Marketing & Media trends
Marketing & Media trends
Construction & Engineering trends
CSI & Sustainability trends
Energy & Mining trends
HR & Management trends
- Key legal trends in Africa - Part 3Darryl Bernstein, Johan Botes, Kieran Whyte and Lerisha Naidu
- Key trade and investment trends in Africa - Part 2Ashlin Perumall and Janet MacKenzie
- Key trade and investment trends in Africa - Part 1Lodewyk Meyer, Marc Yudaken, Mike van Rensburg and Virusha Subban
Logistics & Transport trends
Tourism & Travel trends
Marketing & Media jobsMoreSubmit a jobOpen account
#BizTrends2018: The transformation of the advertising space
The reality of effectively marketing through the line, has for many years been an incredibly complex discussion. Our industry is constantly adapting to the changing needs of the consumer landscape and there are huge pressures that everyone is feeling on both agency and client side to deliver.
Pete Case, chief creative officer, Ogilvy & Mather South Africa.
Globally across most industries, the rise of automation and the concurrent call for efficiencies in increasingly competitive markets has resulted in pressures on teams and company structures: “Never before have so many companies tried to employ less people”.
There is concurrently so much change taking place in advertising, that it’s creating newer demands and skills changes from employees. So as we start 2018 I’m sure we’re all questioning who is actually currently fit for ‘Modern Marketing’, both on client and agency side.
Both of these realities are putting extra pressure on our teams to shift, learn and reshape.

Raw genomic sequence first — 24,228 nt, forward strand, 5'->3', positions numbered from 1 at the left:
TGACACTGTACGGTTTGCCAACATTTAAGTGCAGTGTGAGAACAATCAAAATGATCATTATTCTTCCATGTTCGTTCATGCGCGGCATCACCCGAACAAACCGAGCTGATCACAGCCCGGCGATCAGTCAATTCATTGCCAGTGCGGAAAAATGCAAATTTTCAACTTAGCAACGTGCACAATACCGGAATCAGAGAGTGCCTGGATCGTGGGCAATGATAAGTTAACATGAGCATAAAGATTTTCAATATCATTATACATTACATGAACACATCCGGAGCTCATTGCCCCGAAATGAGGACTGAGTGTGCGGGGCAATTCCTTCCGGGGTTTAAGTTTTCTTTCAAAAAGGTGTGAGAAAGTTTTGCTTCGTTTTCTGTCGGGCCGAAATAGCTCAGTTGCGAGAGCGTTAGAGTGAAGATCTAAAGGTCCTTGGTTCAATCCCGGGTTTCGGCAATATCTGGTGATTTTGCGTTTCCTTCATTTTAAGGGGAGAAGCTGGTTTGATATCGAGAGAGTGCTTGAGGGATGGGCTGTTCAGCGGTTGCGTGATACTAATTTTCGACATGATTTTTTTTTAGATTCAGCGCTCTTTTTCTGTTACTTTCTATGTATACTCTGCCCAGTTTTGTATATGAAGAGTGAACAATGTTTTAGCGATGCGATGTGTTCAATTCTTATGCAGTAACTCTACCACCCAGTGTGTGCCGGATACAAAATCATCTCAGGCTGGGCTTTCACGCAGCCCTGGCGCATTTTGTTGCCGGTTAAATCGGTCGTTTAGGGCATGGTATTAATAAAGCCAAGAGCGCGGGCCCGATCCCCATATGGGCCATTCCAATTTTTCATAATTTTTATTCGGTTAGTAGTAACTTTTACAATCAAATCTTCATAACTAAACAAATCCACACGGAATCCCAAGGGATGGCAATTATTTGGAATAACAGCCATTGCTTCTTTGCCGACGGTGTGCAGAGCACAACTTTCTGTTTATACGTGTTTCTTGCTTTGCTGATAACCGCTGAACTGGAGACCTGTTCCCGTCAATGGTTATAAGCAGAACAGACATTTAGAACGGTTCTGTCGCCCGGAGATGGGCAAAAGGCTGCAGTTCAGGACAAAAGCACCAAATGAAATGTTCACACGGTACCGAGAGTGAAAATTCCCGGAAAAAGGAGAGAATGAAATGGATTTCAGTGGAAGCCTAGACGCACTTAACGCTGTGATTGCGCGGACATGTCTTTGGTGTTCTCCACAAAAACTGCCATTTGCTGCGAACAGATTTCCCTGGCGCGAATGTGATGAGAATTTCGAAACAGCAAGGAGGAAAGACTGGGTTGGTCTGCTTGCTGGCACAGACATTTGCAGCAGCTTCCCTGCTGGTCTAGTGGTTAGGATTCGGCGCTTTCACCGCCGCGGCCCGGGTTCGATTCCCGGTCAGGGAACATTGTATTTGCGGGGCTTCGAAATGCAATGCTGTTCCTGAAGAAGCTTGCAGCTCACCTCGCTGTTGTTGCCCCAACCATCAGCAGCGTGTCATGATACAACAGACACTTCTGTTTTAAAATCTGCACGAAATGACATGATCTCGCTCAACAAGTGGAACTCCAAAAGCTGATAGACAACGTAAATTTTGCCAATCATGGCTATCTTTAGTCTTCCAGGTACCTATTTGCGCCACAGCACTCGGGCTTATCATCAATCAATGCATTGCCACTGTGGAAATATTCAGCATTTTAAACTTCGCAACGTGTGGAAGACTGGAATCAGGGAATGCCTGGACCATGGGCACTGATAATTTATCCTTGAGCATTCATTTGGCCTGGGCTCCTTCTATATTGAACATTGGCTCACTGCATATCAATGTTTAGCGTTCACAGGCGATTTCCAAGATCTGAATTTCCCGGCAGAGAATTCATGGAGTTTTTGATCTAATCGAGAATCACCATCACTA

Training and transformation skills
It’s for this reason that as an agency, we’re spending an increasing amount of time engaged and investing in the training and transformation space.
At a time of such exponential change in our industry, we need to help our teams and clients through this time of change. Access to new skills is an important tool to move businesses and people forward.
Brands need to truly connect with consumers. It’s more important for consumers to see what brands are doing. There is a huge shift in how brand sentiment is propelled from a few years ago.
With the rise of personal technology, consumers are also wanting and expecting personal attention from brands. Personal messaging, deals, information, support, access to and even products:
- Brands will succeed with interlinked storytelling, as opposed to singular media executions.
- Brands will succeed with stories that unfold and can be explored and shared.
- Brands are succeeding by giving value beyond a marketing message – usefulness.
There are huge leaps forward in our ability to deliver personal messages to a mass audience – using media, platforms and data. The historical aim to create singular epic pieces of content has thankfully moved into the past. Individually sliced and targeted/relevant engagement is proving to be far more powerful.